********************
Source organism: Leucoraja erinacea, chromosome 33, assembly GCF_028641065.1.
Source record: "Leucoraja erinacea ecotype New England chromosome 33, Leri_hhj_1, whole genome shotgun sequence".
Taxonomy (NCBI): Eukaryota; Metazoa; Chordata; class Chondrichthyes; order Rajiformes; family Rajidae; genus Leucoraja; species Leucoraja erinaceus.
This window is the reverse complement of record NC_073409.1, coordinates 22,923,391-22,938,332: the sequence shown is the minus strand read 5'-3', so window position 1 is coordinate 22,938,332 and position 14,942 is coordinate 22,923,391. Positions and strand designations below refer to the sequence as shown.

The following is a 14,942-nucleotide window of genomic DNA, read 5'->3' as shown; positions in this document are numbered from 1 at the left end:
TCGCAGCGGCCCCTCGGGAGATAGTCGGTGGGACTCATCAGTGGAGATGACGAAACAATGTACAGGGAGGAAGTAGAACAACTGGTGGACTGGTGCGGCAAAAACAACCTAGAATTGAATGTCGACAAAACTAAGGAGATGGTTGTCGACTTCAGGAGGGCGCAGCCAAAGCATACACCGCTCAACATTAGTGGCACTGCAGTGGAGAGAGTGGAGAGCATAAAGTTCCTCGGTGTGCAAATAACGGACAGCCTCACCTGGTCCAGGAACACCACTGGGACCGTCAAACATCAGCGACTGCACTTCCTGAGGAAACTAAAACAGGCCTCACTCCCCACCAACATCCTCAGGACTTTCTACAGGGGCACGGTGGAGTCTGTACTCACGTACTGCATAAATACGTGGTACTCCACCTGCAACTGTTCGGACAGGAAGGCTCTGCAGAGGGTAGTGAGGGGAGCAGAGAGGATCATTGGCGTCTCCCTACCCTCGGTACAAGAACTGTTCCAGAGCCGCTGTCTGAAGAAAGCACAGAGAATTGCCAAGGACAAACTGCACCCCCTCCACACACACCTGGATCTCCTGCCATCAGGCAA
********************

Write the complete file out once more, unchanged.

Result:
Source organism: Leucoraja erinacea, chromosome 33, assembly GCF_028641065.1.
Source record: "Leucoraja erinacea ecotype New England chromosome 33, Leri_hhj_1, whole genome shotgun sequence".
Taxonomy (NCBI): Eukaryota; Metazoa; Chordata; class Chondrichthyes; order Rajiformes; family Rajidae; genus Leucoraja; species Leucoraja erinaceus.
This window is the reverse complement of record NC_073409.1, coordinates 22,923,391-22,938,332: the sequence shown is the minus strand read 5'-3', so window position 1 is coordinate 22,938,332 and position 14,942 is coordinate 22,923,391. Positions and strand designations below refer to the sequence as shown.

The following is a 14,942-nucleotide window of genomic DNA, read 5'->3' as shown; positions in this document are numbered from 1 at the left end:
TCGCAGCGGCCCCTCGGGAGATAGTCGGTGGGACTCATCAGTGGAGATGACGAAACAATGTACAGGGAGGAAGTAGAACAACTGGTGGACTGGTGCGGCAAAAACAACCTAGAATTGAATGTCGACAAAACTAAGGAGATGGTTGTCGACTTCAGGAGGGCGCAGCCAAAGCATACACCGCTCAACATTAGTGGCACTGCAGTGGAGAGAGTGGAGAGCATAAAGTTCCTCGGTGTGCAAATAACGGACAGCCTCACCTGGTCCAGGAACACCACTGGGACCGTCAAACATCAGCGACTGCACTTCCTGAGGAAACTAAAACAGGCCTCACTCCCCACCAACATCCTCAGGACTTTCTACAGGGGCACGGTGGAGTCTGTACTCACGTACTGCATAAATACGTGGTACTCCACCTGCAACTGTTCGGACAGGAAGGCTCTGCAGAGGGTAGTGAGGGGAGCAGAGAGGATCATTGGCGTCTCCCTACCCTCGGTACAAGAACTGTTCCAGAGCCGCTGTCTGAAGAAAGCACAGAGAATTGCCAAGGACAAACTGCACCCCCTCCACACACACCTGGATCTCCTGCCATCAGGCAA